Are teaching principles associated with improved motor performance in children with developmental coordination disorder? A pilot study
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Number of pages
SourcePhysical Therapy, 86, 9, (2006), pp. 1221-1230
Article / Letter to editor
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SubjectAction, intention, and motor control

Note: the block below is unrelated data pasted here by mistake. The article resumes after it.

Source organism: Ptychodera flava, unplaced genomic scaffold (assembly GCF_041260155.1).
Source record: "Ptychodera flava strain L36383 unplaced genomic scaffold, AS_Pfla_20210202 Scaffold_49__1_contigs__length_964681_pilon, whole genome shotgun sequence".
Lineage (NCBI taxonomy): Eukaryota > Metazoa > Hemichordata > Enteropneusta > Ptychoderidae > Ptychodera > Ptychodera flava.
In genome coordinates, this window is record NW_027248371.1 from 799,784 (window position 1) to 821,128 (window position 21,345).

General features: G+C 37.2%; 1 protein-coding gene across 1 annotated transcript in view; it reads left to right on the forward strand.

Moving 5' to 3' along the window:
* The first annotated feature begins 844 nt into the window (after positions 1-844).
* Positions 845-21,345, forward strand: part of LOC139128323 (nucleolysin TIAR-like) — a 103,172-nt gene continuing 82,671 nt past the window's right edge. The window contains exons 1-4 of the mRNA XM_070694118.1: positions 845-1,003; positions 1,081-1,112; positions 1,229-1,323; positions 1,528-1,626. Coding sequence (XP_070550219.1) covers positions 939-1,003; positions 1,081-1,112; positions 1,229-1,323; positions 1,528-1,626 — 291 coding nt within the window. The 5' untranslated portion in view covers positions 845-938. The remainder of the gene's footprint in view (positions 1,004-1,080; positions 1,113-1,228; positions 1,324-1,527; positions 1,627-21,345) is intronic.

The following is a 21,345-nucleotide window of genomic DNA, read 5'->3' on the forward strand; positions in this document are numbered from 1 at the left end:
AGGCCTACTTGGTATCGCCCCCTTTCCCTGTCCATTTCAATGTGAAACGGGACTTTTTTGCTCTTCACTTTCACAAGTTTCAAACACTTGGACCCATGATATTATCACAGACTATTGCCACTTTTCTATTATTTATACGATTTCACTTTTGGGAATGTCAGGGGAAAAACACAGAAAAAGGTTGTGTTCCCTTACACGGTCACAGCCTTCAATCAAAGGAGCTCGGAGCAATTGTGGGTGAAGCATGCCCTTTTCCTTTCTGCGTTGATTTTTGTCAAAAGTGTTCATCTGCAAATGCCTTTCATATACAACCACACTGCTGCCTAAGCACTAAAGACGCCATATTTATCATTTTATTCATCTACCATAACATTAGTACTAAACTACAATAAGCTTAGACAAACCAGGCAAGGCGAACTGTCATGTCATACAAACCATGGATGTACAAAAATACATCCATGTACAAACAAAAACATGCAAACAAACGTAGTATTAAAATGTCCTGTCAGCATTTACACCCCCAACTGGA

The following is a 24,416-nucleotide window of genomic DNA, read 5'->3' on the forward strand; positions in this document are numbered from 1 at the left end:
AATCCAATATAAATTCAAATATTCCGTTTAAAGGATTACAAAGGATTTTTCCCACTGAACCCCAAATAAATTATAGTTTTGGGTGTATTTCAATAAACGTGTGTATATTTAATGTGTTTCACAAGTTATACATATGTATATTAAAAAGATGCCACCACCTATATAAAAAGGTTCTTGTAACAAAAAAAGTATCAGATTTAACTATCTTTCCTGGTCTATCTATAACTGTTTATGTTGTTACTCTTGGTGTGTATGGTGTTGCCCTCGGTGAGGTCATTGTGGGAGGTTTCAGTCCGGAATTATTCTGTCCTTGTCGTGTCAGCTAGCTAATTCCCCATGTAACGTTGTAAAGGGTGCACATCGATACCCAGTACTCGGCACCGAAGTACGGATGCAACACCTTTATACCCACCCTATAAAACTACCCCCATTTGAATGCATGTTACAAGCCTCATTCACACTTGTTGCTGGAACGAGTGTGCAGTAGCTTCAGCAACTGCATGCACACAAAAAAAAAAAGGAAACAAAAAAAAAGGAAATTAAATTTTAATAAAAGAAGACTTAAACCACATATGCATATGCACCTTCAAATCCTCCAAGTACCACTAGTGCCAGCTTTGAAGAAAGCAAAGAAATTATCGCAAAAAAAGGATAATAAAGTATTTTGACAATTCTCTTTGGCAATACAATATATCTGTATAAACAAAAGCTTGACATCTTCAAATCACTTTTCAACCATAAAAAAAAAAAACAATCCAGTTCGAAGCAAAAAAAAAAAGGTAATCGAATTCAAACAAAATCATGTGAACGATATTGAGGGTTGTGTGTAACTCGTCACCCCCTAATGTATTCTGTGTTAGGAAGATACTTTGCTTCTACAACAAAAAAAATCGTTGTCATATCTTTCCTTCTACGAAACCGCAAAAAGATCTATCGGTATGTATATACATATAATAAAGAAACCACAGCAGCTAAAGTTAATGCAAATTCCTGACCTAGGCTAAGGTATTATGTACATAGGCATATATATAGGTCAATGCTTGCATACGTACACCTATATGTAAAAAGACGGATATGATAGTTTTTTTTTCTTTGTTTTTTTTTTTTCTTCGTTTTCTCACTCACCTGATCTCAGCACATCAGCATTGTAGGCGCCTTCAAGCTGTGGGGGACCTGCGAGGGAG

Background and Purpose. Physical therapists' teaching skills often are disregarded in research studies. We examined whether the use of different teaching principles during neuromotor task training was associated with treatment effects. Subjects. Nineteen children (mean age=7 years 5 months, range=5–10 years) who had developmental coordination disorder and who performed below the 15th percentile on the age-related Movement Assessment Battery for Children (M-ABC) and 11 physical therapists participated in the study. Methods. One intervention session for each child was videotaped. The frequency of the use of principles included in the motor teaching principles taxonomy (Niemeijer et al, 2003) was correlated with changes in motor performance on the M-ABC and the second edition of the Test of Gross Motor Development. Results. Providing clues on how to perform a task, asking children about a task, and explaining why a movement should be executed in a certain way were related to better movement performance. Discussion and Conclusion. Teaching principles may be associated with success in therapeutic situations.
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